When news of the coronavirus outbreak first emerged, many employers were quick to shift their staff to remote work, and many employees were quick to oblige. At the time, those arrangements were thought to be temporary inconveniences.
Fast-forward 12 months, and at this point, a large number of companies are continuing to have staff work from home -- at least until coronavirus vaccines become more widely available and it's safer to have employees congregate under the same roof. Furthermore, now that so many employers are used to the remote work setup, many are rethinking their office space needs.
The result? A number of markets that once dominated the office space field are grappling with record vacancies, and rents are getting slashed in an effort to encourage tenants to sign leases.
Not only that, but some companies are making plans to abandon pricey real estate markets and move to cheaper locales where square footage comes at less of a premium price.
It's this very trend that's already hurting office buildings in New York City, and investors may fear it'll extend to California. But recent data shows that California continues to dominate on the office space front, and rents in some of its most prominent markets are still holding strong.
California office space remains expensive
Despite the impact the pandemic has had on office space demand, a number of California markets are still booming. According to a recent national office report released by CommercialEdge, 7 of the 10 priciest U.S. office markets were located in California.
Menlo Park in San Francisco ranked first, with average asking rents coming in at $109.57 per square foot in 2020's fourth quarter. Palo Alto, meanwhile, came in fourth, with an average rent of $92.90 per square foot.
Positions six through 10 on the list were all California-based as well:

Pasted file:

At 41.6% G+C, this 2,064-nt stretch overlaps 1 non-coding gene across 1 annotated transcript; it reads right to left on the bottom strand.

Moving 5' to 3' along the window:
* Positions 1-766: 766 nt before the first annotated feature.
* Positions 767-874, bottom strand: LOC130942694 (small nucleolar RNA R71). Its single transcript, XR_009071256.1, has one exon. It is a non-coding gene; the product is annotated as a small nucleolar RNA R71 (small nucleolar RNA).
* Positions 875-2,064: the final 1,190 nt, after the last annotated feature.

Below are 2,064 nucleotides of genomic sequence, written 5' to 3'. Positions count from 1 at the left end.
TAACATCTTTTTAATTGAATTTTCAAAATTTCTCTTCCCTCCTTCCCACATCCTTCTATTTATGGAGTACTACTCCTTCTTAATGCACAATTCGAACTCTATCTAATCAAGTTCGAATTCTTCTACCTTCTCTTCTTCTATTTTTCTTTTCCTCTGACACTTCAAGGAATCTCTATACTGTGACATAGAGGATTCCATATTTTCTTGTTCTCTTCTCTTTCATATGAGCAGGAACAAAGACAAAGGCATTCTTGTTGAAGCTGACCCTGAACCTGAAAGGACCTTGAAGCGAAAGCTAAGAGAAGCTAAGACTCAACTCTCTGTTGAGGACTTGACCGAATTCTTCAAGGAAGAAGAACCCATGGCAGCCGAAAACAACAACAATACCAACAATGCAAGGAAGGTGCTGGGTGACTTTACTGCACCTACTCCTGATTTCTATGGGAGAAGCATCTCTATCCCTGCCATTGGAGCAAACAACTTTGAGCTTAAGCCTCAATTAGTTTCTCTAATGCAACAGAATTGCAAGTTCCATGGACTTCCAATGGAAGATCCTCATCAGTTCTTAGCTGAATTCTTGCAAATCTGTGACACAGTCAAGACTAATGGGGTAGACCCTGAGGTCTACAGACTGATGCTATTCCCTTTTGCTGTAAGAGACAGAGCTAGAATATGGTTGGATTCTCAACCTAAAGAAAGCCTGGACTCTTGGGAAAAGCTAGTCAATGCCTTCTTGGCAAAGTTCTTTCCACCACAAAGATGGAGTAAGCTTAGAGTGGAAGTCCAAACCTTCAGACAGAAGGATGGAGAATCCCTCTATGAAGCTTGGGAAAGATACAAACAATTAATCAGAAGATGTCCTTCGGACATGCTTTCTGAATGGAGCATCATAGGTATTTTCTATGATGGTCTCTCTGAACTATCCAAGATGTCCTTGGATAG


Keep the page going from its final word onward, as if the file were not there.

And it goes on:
- Redwood City: $85.98 per square foot
- Presidio Heights: $85.05 per square foot
- SOMA: $82.66 per square foot
- Los Gatos: $82.26 per square foot
- San Francisco's South Financial District: $81.17 per square foot
Furthermore, submarkets in San Francisco represented 14 of California's 29 entries in the top 50 office markets.
Now interestingly, Manhattan did manage to retain three spots in the top 10 -- the Plaza District, SoHo, and Times Square/Hell's Kitchen. And New York City was fairly well-represented throughout the top 50 office markets.
But still, investing in California or Manhattan office buildings may be a risky endeavor these days, what with the potential for many companies to make remote work a permanent fixture. Furthermore, a lot of people have migrated out of cities during the pandemic, so we could see a boom in office space demand in smaller cities -- ones that haven't cracked the top 50.
The Millionacres bottom line
The good news is that office buildings aren't doomed completely. While some companies may uphold the remote work setup beyond the pandemic, many will likely shift to hybrid models where employees come to the office part of the time, and some will likely return to a full-fledged in-person model once it's safe.
But investing in ultra-pricey markets right now is still a gamble, and until we see more data emerge following the pandemic, those looking at office REITs, or real estate investment trusts, may want to choose their target markets very carefully.